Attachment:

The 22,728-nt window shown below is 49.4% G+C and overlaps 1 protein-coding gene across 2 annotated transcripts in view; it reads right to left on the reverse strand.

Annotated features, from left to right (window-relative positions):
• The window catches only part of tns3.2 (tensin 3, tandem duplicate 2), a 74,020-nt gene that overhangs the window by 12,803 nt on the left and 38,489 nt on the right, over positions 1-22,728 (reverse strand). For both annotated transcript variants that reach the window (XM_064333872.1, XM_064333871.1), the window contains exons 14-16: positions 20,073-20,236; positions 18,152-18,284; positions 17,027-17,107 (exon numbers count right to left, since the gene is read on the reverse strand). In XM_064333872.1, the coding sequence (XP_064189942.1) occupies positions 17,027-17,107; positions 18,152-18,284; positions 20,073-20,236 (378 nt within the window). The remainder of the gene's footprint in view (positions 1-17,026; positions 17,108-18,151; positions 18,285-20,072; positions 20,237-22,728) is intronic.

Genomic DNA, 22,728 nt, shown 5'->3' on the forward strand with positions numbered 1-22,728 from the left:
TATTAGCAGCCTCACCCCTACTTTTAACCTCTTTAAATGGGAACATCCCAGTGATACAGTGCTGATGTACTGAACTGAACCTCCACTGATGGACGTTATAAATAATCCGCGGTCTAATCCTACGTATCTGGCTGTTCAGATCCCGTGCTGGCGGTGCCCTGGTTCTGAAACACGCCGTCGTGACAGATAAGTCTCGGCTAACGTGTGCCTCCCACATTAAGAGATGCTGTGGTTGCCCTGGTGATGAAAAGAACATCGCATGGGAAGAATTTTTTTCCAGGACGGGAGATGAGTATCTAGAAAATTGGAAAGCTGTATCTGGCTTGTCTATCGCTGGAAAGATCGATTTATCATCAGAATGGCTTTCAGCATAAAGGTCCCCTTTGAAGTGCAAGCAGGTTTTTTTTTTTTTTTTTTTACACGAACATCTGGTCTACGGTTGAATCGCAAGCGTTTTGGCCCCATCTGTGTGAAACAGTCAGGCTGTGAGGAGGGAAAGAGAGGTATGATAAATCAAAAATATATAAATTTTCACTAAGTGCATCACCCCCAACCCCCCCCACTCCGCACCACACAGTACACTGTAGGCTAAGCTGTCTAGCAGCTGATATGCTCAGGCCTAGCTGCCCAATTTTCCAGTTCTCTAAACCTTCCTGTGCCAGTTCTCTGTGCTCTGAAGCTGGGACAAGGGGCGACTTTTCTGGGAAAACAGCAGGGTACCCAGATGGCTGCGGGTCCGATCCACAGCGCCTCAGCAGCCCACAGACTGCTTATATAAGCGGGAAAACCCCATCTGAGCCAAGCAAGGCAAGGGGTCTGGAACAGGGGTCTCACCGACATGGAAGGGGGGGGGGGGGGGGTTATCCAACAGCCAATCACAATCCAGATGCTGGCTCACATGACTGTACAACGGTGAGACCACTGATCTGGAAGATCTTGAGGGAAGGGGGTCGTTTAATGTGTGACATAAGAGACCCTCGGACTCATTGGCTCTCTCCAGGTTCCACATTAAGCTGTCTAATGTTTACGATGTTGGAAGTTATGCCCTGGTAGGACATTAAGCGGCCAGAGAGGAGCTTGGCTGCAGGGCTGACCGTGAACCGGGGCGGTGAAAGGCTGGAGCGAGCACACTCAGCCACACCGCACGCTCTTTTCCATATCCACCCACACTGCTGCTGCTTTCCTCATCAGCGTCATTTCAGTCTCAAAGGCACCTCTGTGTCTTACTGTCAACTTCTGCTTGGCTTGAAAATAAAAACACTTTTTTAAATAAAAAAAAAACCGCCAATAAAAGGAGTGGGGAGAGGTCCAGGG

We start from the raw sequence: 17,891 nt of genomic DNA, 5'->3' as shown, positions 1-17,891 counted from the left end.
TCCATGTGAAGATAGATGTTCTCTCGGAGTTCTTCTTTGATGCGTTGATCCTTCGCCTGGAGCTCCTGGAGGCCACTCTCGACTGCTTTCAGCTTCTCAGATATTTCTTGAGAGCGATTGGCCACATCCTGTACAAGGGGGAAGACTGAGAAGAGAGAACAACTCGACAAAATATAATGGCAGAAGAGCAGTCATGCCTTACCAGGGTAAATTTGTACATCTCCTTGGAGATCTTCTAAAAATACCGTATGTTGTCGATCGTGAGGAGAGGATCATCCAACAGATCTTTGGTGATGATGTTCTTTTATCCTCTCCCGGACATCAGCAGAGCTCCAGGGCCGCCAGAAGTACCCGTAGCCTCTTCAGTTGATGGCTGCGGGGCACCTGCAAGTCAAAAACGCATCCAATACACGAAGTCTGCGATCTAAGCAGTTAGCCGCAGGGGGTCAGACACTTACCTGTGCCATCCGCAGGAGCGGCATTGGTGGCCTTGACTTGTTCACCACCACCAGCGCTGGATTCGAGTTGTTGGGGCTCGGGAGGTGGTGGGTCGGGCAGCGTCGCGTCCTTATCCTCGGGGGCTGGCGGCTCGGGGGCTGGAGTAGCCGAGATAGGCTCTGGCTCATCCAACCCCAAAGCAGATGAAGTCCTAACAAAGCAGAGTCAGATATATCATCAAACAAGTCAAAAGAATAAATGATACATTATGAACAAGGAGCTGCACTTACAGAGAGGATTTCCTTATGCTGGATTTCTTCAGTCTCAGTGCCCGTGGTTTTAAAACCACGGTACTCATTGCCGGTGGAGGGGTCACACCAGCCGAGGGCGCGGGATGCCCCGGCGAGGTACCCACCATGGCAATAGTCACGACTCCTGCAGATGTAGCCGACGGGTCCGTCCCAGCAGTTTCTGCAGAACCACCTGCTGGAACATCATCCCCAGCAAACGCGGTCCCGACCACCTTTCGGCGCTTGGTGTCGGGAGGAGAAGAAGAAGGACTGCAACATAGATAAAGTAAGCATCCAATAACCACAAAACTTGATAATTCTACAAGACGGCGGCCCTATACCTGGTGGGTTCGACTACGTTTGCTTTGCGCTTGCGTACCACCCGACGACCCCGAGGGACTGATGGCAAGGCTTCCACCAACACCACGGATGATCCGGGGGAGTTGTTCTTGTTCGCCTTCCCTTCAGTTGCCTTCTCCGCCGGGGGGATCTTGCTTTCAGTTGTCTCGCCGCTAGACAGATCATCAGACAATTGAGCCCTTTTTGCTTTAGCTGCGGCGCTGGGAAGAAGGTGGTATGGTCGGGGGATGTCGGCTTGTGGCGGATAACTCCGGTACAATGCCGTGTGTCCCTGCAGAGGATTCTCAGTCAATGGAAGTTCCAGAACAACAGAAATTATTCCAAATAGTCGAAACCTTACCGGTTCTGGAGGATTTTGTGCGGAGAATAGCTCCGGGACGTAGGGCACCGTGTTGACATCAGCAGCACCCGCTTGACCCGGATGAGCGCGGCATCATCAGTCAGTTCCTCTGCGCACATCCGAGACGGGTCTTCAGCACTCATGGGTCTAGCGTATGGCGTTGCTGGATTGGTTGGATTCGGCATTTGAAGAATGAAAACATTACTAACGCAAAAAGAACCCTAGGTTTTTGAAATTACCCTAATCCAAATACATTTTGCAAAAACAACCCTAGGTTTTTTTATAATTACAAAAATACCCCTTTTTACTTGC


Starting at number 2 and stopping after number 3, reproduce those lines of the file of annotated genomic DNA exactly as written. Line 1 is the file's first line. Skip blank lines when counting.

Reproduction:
Annotated features, from left to right (window-relative positions):
• The window catches only part of tns3.2 (tensin 3, tandem duplicate 2), a 74,020-nt gene that overhangs the window by 12,803 nt on the left and 38,489 nt on the right, over positions 1-22,728 (reverse strand). For both annotated transcript variants that reach the window (XM_064333872.1, XM_064333871.1), the window contains exons 14-16: positions 20,073-20,236; positions 18,152-18,284; positions 17,027-17,107 (exon numbers count right to left, since the gene is read on the reverse strand). In XM_064333872.1, the coding sequence (XP_064189942.1) occupies positions 17,027-17,107; positions 18,152-18,284; positions 20,073-20,236 (378 nt within the window). The remainder of the gene's footprint in view (positions 1-17,026; positions 17,108-18,151; positions 18,285-20,072; positions 20,237-22,728) is intronic.